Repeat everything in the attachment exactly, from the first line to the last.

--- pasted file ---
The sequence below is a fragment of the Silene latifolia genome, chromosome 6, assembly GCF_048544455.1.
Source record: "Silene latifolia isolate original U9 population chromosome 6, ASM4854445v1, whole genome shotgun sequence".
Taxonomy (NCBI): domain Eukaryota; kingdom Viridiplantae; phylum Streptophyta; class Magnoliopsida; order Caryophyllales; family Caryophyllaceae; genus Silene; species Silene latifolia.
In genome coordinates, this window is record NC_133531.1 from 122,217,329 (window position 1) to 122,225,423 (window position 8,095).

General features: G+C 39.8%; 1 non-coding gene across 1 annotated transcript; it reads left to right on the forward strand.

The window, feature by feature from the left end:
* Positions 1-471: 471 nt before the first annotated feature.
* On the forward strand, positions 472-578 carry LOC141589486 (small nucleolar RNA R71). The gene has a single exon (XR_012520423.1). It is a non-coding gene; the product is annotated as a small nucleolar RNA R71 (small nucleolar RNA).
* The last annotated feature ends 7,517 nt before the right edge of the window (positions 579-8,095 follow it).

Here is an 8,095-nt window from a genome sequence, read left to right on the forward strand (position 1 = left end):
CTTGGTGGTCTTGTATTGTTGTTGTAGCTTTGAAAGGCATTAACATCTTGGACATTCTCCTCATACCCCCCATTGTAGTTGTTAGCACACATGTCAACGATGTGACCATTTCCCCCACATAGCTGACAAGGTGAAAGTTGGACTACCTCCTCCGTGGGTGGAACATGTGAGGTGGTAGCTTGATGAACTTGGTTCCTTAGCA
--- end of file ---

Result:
The sequence below is a fragment of the Silene latifolia genome, chromosome 6, assembly GCF_048544455.1.
Source record: "Silene latifolia isolate original U9 population chromosome 6, ASM4854445v1, whole genome shotgun sequence".
Taxonomy (NCBI): domain Eukaryota; kingdom Viridiplantae; phylum Streptophyta; class Magnoliopsida; order Caryophyllales; family Caryophyllaceae; genus Silene; species Silene latifolia.
In genome coordinates, this window is record NC_133531.1 from 122,217,329 (window position 1) to 122,225,423 (window position 8,095).

General features: G+C 39.8%; 1 non-coding gene across 1 annotated transcript; it reads left to right on the forward strand.

The window, feature by feature from the left end:
* Positions 1-471: 471 nt before the first annotated feature.
* On the forward strand, positions 472-578 carry LOC141589486 (small nucleolar RNA R71). The gene has a single exon (XR_012520423.1). It is a non-coding gene; the product is annotated as a small nucleolar RNA R71 (small nucleolar RNA).
* The last annotated feature ends 7,517 nt before the right edge of the window (positions 579-8,095 follow it).

Here is an 8,095-nt window from a genome sequence, read left to right on the forward strand (position 1 = left end):
CTTGGTGGTCTTGTATTGTTGTTGTAGCTTTGAAAGGCATTAACATCTTGGACATTCTCCTCATACCCCCCATTGTAGTTGTTAGCACACATGTCAACGATGTGACCATTTCCCCCACATAGCTGACAAGGTGAAAGTTGGACTACCTCCTCCGTGGGTGGAACATGTGAGGTGGTAGCTTGATGAACTTGGTTCCTTAGCA